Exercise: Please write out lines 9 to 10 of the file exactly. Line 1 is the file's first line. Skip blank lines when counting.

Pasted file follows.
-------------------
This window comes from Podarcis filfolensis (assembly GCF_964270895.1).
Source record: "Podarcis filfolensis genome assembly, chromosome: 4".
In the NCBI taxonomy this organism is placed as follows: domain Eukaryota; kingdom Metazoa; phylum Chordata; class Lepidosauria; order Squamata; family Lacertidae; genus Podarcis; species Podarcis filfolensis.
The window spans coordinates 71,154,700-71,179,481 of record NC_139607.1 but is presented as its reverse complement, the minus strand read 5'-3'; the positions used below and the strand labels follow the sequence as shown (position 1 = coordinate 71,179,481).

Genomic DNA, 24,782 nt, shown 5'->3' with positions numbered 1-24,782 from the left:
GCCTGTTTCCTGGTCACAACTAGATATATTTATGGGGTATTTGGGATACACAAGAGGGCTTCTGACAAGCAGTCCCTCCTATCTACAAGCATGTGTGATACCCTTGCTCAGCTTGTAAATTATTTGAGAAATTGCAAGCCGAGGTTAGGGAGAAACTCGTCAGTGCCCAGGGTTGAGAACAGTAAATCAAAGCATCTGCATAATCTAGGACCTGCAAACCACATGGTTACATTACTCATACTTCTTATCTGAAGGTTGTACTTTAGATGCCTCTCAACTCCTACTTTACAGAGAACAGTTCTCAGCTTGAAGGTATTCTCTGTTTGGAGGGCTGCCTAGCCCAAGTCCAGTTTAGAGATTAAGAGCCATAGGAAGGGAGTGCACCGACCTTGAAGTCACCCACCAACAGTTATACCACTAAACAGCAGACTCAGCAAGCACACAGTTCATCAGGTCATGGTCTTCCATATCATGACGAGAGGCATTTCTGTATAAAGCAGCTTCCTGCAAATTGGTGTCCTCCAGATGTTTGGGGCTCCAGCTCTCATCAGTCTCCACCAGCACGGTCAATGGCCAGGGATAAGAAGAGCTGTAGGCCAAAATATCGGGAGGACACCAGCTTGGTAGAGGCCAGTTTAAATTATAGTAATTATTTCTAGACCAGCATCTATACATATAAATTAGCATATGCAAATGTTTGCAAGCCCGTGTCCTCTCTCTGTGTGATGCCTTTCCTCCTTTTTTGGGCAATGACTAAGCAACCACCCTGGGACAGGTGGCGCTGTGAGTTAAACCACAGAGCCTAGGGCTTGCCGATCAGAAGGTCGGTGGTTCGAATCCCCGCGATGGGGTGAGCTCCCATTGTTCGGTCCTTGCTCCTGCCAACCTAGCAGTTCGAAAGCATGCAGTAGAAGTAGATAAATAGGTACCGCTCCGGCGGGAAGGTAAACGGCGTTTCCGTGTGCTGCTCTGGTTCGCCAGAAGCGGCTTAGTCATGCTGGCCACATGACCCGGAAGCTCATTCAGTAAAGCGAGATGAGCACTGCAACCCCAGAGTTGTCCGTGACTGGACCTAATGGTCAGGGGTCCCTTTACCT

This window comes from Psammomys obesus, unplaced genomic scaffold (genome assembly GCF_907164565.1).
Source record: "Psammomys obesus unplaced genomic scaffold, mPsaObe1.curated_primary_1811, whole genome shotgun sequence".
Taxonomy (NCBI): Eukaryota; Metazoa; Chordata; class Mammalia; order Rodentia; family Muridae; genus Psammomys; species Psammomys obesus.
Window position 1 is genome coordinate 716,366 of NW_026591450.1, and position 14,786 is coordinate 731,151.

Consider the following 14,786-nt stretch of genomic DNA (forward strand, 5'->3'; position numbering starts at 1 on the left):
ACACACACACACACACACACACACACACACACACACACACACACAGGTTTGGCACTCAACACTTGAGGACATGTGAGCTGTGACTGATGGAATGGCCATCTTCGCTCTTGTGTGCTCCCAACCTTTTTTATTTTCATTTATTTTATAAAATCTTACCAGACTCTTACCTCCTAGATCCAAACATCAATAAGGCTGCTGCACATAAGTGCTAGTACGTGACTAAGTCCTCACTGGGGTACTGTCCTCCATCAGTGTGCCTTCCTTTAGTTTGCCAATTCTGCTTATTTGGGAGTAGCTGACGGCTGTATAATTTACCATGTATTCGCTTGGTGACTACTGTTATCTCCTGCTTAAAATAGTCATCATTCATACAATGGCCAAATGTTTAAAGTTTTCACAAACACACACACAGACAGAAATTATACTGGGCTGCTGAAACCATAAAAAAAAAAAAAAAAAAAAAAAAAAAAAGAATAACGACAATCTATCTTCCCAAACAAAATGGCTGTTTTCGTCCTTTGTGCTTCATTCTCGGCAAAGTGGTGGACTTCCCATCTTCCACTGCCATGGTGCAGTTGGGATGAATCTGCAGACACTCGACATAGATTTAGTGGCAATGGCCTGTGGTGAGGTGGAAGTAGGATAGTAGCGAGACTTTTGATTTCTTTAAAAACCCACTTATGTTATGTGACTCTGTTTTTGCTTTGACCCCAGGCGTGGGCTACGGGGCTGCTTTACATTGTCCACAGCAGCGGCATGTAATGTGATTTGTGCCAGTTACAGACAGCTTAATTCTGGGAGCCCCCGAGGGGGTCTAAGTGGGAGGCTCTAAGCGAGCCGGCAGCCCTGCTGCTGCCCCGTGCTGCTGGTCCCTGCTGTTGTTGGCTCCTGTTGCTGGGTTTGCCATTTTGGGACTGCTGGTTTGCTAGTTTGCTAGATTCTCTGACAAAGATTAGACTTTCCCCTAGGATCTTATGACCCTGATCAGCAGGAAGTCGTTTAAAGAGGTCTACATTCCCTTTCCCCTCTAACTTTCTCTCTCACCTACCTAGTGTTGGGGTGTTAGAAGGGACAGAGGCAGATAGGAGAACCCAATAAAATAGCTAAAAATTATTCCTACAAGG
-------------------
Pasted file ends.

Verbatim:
Taxonomy (NCBI): Eukaryota; Metazoa; Chordata; class Mammalia; order Rodentia; family Muridae; genus Psammomys; species Psammomys obesus.
Window position 1 is genome coordinate 716,366 of NW_026591450.1, and position 14,786 is coordinate 731,151.